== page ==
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Pushing a stove hard during cold weather justify a second stove?

Post in 'The Hearth Room - Wood Stoves and Fireplaces' started by swagler85, Feb 3, 2013.

  1. swagler85

    swagler85 Minister of Fire

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    "Lil too much house for the stove" was meant to imply too much sq footage to heat with the stove during real cold weather, not too much insulation. Sorry, bad choice of words to describe. When pushing the stove load it around 10pm then again around 3am and then burn down coals when I get up at 7 so I can get temps back up on the stove. Upstairs has dropped to 58 at the lowest when doing this. So my thought is instead of waking up in the middle of the night to reload I could just start up a fire in the upstairs and hopefully use the same amount of wood.

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  2. wkpoor

    wkpoor Minister of Fire

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    That sounds like a classic stove pusher senerio. Been there done that in the past. Can't keep house warm in the coaling stage. So you either freeze waiting on coals or just go ahead and pull some out. 8-10-12 or more hr burns means a whole lot of coaling time and for many thats all they need. Options are bigger stove or another stove if wood heat is your aim.
  3. begreen

    begreen Mooderator Staff Member

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    Or insulating and sealing up the joint to reduce heat loss.
  4. wkpoor

    wkpoor Minister of Fire

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    If I remeber right this guy has a finished basement. It can be challenging even with a perfectly sealed and insulated joint to get the heat up a floor.
  5. SteveKG

    SteveKG Minister of Fire

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    We added a second stove...first one was at one end of the house and we cranked it on really cold days to warm the other end of the house. The second stove helped a lot, the house is warmer and more evenly warmed on about the same amount of wood as with the one stove.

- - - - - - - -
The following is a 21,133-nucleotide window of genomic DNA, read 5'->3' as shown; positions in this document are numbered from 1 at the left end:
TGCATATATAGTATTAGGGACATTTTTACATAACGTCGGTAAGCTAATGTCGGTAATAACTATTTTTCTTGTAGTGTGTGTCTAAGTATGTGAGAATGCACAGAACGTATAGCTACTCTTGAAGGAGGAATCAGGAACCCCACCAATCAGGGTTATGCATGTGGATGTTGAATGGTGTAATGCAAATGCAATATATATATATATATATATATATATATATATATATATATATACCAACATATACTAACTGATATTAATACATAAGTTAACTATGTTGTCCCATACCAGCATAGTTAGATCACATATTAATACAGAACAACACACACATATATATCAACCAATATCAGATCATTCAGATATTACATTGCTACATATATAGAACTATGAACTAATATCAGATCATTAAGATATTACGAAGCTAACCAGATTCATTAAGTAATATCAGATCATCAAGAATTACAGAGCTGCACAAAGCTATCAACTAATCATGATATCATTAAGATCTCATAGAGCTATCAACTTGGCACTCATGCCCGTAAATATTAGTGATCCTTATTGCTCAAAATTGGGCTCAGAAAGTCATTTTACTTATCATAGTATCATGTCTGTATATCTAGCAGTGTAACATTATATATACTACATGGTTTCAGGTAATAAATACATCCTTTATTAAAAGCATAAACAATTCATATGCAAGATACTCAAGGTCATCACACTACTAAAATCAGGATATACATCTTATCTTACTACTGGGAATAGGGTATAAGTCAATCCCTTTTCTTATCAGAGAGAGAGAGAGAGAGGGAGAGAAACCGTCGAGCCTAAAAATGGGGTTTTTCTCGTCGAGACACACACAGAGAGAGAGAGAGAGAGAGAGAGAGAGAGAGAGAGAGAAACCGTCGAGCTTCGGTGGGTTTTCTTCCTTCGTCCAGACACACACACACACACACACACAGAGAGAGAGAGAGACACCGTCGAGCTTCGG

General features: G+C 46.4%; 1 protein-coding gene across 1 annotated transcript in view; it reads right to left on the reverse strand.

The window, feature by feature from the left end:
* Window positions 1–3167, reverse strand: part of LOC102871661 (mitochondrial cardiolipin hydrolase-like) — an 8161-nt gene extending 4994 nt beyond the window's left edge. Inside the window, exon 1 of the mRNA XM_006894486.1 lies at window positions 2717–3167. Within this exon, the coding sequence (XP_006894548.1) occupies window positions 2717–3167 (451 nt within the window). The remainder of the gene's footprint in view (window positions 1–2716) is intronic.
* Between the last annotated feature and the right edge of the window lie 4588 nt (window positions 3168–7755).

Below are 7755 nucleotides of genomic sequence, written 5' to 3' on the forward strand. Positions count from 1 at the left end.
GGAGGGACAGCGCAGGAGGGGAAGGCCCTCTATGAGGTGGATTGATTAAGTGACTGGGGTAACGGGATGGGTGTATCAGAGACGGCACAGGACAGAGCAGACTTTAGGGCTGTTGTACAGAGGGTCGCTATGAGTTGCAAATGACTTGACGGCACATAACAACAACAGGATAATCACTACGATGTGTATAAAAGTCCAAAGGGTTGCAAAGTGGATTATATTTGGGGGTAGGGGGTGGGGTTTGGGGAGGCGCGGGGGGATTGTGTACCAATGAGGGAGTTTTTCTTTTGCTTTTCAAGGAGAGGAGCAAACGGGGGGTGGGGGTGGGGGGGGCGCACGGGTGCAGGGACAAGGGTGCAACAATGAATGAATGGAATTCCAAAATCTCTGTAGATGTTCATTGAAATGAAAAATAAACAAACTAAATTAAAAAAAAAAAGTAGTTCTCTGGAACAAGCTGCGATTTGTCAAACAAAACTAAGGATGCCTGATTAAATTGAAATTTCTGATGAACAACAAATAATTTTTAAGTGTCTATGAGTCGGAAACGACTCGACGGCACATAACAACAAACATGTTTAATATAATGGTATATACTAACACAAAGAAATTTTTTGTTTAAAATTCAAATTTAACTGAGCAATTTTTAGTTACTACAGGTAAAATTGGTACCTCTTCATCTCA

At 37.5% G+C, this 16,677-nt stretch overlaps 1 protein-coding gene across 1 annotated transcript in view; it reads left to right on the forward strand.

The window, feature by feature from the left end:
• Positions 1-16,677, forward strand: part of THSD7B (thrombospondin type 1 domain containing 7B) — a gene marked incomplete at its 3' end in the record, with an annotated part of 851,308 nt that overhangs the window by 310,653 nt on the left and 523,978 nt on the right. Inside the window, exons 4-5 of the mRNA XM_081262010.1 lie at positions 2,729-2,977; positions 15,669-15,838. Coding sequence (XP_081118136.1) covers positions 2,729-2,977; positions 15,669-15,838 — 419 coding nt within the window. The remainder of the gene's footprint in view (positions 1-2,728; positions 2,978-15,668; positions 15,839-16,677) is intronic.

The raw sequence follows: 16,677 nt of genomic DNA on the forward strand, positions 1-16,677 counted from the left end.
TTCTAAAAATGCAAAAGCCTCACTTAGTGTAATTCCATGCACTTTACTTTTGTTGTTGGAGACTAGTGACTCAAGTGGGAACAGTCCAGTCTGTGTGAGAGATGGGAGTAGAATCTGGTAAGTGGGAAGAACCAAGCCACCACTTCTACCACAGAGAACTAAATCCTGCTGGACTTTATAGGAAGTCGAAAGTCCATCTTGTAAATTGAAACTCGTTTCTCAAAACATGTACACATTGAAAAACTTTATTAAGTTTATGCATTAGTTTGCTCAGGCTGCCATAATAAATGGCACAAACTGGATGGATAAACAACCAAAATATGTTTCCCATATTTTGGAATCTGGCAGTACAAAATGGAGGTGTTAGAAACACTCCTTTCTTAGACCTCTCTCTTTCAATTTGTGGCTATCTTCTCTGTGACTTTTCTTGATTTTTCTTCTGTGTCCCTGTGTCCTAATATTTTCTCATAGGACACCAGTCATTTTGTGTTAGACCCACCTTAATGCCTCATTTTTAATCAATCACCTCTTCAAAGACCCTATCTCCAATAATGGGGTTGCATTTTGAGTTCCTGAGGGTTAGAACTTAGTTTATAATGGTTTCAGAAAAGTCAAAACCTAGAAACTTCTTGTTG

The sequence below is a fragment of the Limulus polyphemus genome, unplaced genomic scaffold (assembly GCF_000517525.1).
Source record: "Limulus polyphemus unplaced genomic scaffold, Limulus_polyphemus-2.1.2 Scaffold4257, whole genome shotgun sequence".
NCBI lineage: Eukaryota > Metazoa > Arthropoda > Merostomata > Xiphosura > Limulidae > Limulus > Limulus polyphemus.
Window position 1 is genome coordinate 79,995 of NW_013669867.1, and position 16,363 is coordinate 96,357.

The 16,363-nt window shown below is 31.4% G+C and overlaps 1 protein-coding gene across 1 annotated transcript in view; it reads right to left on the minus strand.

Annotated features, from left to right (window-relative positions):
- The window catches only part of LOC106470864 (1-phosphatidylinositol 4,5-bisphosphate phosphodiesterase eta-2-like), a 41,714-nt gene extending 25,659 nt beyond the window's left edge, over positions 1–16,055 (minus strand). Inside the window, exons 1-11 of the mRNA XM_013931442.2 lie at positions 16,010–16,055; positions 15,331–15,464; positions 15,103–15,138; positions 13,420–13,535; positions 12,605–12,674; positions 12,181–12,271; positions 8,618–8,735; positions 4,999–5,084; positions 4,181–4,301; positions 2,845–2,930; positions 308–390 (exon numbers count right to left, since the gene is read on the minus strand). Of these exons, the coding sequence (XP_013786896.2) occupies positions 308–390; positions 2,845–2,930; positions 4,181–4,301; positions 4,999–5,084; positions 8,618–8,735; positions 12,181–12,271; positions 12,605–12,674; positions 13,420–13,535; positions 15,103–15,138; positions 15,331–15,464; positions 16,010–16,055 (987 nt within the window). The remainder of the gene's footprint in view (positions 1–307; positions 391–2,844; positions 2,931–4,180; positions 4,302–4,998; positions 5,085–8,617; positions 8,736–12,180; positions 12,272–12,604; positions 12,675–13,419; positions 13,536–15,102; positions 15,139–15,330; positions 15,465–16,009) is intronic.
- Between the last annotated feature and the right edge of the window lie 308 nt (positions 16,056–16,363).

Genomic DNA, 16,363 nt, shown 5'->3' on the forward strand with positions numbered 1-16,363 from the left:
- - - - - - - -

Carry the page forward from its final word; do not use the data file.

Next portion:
However, no basement, our stoves are on the same level. So our installation is different in that way. But our wood use did not increase as we are able to run both stoves at a lower burn. Not so cold days, we often only burn in one stove or the other.
    swagler85 likes this.
  6. northwinds

    northwinds Minister of Fire

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    House layout is very important. While our house is well-insulated, the stove is located in the lower level where warm air moves freely up to the next level.

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  7. swagler85

    swagler85 Minister of Fire

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    Now the next decision is should I buy a small stove to put upstairs, or should I get a much better cat stove for downstairs and move my existing stove to the upstairs.
  8. Joful

    Joful Minister of Fire

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    Yes.

    Honestly... you're asking a bunch of stove junkies if you should buy more stove(s)? ;lol
    begreen likes this.
  9. Slow1

    Slow1 Minister of Fire

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    Depending on how you are pushing that stove you may have gone over the efficiency curve into an area where you are wasting a lot of wood (i.e. the air is so open that a lot more heat goes up the flue or you are shoveling out coals or...).

    Anyway - if you have a second stove or you go for a larger stove you may find that you will have a net gain in efficiency and thus this will help to offset the additional stove you are feeding. I doubt it is enough to make up for a second stove burning 24/7 of course (that would be too good to be true) but allowing the stove to run a full cycle at a burn level it has been optimized for should help you get the most heat for your wood.
  10. DianeB

    DianeB Feeling the Heat

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    Our Castine does a great job heating our upstairs. Only when it got down to zero did it seem to struggle - we are adding attic insulation this year to fix that problem. Our zero temps are usually ony 7-10 days tops each winter.
  11. PA Fire Bug

    PA Fire Bug Feeling the Heat

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    We have a similar setup with a family room in basement, living room at opposite end of house. Installing a second stove in our living room was one of our best home improvements. With two stoves, we can choose which one to burn during cool weather and can fire both of them when it is cold. We really enjoy the warmth from the living room stove on cold mornings in the fall and spring. Now we can heat the living room without raising the temperature to 88 degrees in the basement. I don't have a good measure of how much more wood I use but having two stoves is great.
  12. FPX Dude

    FPX Dude Member

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    +1 with BG. U may be losing heat to the elements due to simple air leaks and insulation. I had a home energy efficiency test and found all kinds of unknown problems. Decision to either spend $'s on overall home improvement and retain the heat (and cool better in summer as well), or help to keep the outdoor's warmer. OH wait, I get it, that's where global warming is from? :)

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